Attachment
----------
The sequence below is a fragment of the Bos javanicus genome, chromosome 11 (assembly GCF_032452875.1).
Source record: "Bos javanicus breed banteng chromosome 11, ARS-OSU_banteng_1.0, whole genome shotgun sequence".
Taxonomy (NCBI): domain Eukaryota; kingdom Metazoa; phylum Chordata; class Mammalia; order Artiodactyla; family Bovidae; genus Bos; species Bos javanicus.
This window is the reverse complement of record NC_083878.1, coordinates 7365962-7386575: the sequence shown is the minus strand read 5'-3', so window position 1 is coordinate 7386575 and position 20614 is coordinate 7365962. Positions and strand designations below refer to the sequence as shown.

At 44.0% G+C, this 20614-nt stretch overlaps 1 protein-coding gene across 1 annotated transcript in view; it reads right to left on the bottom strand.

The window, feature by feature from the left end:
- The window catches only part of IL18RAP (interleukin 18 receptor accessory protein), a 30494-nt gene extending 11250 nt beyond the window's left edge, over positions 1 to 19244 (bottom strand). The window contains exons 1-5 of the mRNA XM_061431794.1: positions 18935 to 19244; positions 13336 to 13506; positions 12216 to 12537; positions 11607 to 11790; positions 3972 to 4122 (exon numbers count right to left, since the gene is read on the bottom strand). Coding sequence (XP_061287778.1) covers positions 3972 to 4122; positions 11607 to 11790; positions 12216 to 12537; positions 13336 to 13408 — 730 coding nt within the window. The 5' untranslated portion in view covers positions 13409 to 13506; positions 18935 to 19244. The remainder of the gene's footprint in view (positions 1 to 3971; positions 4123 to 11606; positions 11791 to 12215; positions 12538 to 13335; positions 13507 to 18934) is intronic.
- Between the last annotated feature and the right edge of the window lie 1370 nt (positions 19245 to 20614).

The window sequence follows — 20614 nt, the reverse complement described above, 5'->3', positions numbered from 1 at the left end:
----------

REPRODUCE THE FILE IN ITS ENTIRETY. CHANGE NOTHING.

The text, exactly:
The sequence below is a fragment of the Bos javanicus genome, chromosome 11 (assembly GCF_032452875.1).
Source record: "Bos javanicus breed banteng chromosome 11, ARS-OSU_banteng_1.0, whole genome shotgun sequence".
Taxonomy (NCBI): domain Eukaryota; kingdom Metazoa; phylum Chordata; class Mammalia; order Artiodactyla; family Bovidae; genus Bos; species Bos javanicus.
This window is the reverse complement of record NC_083878.1, coordinates 7365962-7386575: the sequence shown is the minus strand read 5'-3', so window position 1 is coordinate 7386575 and position 20614 is coordinate 7365962. Positions and strand designations below refer to the sequence as shown.

At 44.0% G+C, this 20614-nt stretch overlaps 1 protein-coding gene across 1 annotated transcript in view; it reads right to left on the bottom strand.

The window, feature by feature from the left end:
- The window catches only part of IL18RAP (interleukin 18 receptor accessory protein), a 30494-nt gene extending 11250 nt beyond the window's left edge, over positions 1 to 19244 (bottom strand). The window contains exons 1-5 of the mRNA XM_061431794.1: positions 18935 to 19244; positions 13336 to 13506; positions 12216 to 12537; positions 11607 to 11790; positions 3972 to 4122 (exon numbers count right to left, since the gene is read on the bottom strand). Coding sequence (XP_061287778.1) covers positions 3972 to 4122; positions 11607 to 11790; positions 12216 to 12537; positions 13336 to 13408 — 730 coding nt within the window. The 5' untranslated portion in view covers positions 13409 to 13506; positions 18935 to 19244. The remainder of the gene's footprint in view (positions 1 to 3971; positions 4123 to 11606; positions 11791 to 12215; positions 12538 to 13335; positions 13507 to 18934) is intronic.
- Between the last annotated feature and the right edge of the window lie 1370 nt (positions 19245 to 20614).

The window sequence follows — 20614 nt, the reverse complement described above, 5'->3', positions numbered from 1 at the left end: